Hello everybody and welcome to my blog!
I have been thinking about starting a blog for some time now, and the new job that I have landed has turned out to be a good occasion to share with you all my experiences in the new and fascinating world of enterprise applications on .NET.
In this first post I feel I need to spend a few words on the blog’s banner saying “Chased by the Silver Bullet”. So, what does that mean?
You might have already heard about “No Silver Bullet”, one of the most famous papers ever written in the history of software engineering. The essay is included in one of my all-time favorite books: The Mythical Man Month, by Frederick P. Brooks.Written back in the mid ‘80s, the topics touched in this book are still relevant today, mainly because the author concentrates more on the human factors of software development than specific technologies.
Chapter 16 from this book is “No Silver Bullet – Essence and Accident in Software Engineering”. The central proposition is that
There is no single development, in either technology or management technique, which by itself promises even one order-of-magnitude improvement within a decade in productivity, in reliability, in simplicity.
In other words, writing good software is hard, and most likely it will always be. There will always be projects which are late, requiring double resources and shipping half of the planned features. Irrespective of new technologies, languages, tools; we’ve all been there. Yes, new processes and platforms can make our life easier , but they affect only what Brooks describes as accidental aspects, not the essential ones which he identifies in the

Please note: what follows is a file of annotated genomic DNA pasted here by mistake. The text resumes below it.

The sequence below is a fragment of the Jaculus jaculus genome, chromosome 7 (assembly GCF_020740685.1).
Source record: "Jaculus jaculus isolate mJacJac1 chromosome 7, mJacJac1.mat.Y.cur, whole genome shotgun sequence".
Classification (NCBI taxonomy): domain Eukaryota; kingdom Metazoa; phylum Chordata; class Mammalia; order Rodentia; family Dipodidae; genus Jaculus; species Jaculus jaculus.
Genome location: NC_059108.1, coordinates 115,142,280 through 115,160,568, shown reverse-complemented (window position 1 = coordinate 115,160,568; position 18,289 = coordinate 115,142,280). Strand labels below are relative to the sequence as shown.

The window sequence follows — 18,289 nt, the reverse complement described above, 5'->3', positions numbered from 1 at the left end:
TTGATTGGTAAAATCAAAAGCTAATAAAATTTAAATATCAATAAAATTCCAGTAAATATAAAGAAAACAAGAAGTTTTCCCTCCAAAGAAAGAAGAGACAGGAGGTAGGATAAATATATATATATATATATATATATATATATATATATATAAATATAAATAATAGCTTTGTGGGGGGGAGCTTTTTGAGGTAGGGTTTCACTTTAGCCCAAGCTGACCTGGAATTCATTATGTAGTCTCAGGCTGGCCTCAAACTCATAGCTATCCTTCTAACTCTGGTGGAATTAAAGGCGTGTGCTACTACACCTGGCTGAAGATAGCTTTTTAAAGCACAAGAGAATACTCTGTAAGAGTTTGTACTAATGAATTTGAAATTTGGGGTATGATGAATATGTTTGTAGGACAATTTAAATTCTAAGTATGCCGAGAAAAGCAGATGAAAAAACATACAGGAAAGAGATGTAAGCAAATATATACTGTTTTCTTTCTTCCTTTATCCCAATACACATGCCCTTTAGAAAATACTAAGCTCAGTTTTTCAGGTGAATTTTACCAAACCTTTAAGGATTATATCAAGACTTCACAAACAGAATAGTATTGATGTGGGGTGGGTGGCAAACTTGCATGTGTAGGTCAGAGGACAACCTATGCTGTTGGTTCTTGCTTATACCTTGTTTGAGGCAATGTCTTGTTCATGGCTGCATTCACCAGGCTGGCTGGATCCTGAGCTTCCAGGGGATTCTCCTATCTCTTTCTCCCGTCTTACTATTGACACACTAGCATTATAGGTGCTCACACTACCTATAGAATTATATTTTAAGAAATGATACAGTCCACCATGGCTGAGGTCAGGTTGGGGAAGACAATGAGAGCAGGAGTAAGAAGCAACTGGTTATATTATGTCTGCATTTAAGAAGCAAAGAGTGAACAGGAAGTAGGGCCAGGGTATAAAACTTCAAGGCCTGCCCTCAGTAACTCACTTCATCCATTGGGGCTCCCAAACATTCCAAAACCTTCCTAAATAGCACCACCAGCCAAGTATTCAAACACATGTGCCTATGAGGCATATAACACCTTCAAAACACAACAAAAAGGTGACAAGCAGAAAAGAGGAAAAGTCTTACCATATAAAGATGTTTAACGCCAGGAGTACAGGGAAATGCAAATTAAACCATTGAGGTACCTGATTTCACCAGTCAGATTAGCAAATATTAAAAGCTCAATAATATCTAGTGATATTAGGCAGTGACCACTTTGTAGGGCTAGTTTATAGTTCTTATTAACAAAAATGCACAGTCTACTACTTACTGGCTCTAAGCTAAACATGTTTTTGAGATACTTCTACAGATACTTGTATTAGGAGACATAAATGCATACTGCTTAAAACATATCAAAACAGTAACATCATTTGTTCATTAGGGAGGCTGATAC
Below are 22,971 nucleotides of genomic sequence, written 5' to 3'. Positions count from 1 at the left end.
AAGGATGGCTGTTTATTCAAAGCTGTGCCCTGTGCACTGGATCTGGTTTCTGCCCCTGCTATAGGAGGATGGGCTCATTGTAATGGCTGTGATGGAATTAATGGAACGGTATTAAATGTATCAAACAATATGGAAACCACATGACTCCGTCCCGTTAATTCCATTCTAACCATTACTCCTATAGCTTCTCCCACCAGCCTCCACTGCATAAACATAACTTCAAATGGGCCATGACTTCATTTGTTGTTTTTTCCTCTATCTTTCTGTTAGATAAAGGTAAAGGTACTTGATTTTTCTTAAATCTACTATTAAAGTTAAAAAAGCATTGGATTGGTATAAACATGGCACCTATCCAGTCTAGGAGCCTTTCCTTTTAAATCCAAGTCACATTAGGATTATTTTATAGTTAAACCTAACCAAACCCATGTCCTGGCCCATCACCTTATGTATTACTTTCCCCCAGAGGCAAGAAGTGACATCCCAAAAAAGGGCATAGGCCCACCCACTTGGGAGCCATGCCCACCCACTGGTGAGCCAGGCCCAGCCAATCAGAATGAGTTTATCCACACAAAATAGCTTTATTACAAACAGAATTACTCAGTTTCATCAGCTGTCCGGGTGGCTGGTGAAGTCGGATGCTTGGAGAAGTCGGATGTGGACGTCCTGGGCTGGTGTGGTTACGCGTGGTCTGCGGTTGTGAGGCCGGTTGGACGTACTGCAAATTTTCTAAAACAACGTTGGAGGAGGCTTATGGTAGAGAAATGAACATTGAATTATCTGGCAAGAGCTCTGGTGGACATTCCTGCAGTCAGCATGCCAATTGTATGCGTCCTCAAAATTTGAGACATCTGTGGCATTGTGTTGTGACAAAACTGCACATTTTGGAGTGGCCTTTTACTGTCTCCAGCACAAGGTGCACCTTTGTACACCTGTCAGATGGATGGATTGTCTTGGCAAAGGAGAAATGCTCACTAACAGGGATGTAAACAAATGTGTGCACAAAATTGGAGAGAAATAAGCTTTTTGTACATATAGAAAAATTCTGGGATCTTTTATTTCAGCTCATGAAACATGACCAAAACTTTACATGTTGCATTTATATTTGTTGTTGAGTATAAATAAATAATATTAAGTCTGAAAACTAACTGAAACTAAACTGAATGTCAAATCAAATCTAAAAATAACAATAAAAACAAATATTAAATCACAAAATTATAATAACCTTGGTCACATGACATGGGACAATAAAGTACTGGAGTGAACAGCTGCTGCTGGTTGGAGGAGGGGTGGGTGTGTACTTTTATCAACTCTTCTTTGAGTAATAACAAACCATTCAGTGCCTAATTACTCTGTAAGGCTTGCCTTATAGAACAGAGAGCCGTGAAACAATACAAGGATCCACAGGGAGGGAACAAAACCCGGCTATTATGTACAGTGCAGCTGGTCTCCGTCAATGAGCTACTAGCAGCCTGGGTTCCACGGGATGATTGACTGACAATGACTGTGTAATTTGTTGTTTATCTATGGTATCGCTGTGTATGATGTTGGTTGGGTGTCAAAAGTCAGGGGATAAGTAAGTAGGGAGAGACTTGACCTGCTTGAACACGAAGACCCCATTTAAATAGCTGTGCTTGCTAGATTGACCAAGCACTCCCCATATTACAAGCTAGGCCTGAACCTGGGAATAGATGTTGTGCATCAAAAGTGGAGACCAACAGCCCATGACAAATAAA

specification, design and test of this conceptual construct [the software], not the labor of representing it and testing the fidelity of the representation […] Building software will always be hard. There is inherently no silver bullet.
You can find the complete paper here (pdf).
Aren’t we all as developers (and potential buyers of tools/courses/seminars/etc…) always chased by yet another silver bullet, or the new fad of the moment with its promise land where productivity blooms, deadlines are met, customer expectations are exceeded?
I believe that the very people developing the software will always matter more than anything else (I agree with the agile manifesto here). Hence the need to continuously improve, to learn new things every day and to share all those little discoveries within your network of coworkers and friends. That’s the reason behind this blog which I hope you’ll enjoy!